(Bloomberg) -- Facebook Inc. lost a fight with Belgium’s privacy watchdog after a court ordered it to stop storing personal data from people who don’t have an account with the social network.

Facebook faces a fine of 250,000 euros ($269,000) a day if it doesn’t comply with the ruling, the court said in an e-mailed statement Monday.

Belgium’s privacy watchdog had sued Menlo Park, California- based Facebook for failing to respond to its demands to bring its privacy policy in line with local laws. Facebook’s “disrespectful” treatment of users’ personal data, without their knowledge, “needs tackling,” Willem Debeuckelaere, president of the Belgian commission, said in May.

“If a surfer doesn’t have an own Facebook account, Facebook from now on will have to explicitly solicit consent and provide the needed explanations,” the Brussels court of first instance said.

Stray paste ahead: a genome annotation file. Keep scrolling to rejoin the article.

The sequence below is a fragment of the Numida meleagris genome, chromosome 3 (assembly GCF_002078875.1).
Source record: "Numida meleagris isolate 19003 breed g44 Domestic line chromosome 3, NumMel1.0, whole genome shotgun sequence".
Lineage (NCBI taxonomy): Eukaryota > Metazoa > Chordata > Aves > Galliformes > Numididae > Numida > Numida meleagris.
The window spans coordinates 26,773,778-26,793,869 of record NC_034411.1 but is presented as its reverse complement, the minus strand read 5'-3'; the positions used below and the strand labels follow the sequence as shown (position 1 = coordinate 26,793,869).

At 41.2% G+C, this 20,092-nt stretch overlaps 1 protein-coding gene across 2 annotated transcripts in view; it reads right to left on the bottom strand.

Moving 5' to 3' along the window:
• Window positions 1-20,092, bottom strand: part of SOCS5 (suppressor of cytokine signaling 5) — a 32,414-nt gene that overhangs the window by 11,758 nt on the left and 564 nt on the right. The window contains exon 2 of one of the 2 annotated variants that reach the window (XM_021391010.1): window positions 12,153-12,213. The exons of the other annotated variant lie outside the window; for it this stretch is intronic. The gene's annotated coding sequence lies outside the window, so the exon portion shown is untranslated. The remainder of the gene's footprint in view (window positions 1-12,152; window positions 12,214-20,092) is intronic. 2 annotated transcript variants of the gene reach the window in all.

The European Union’s 28 privacy watchdogs are coordinating national probes into possible violations of EU law by Facebook’s revamped policy for handling personal photos and data. Dutch regulators were the first to step in after Facebook alerted its users a year ago of changes that became effective in January.

Facebook will appeal the court ruling, spokeswoman Sally Aldous said in a statement. The company is “working to minimize any disruption to people’s access to Facebook in Belgium,” she said.

Facebook had argued it is only subject to privacy laws in Ireland, where the U.S. company has its European headquarters -- an argument it has used in other countries, including in Germany.

The Belgian regulator, which said it has the power to look into possible violations of its citizens’ privacy rights, earlier this year cited concerns over how Facebook can track customer behavior from their use of so-called social plugins such as the “like” button, the “share” button, comments and other tools on the Facebook page.

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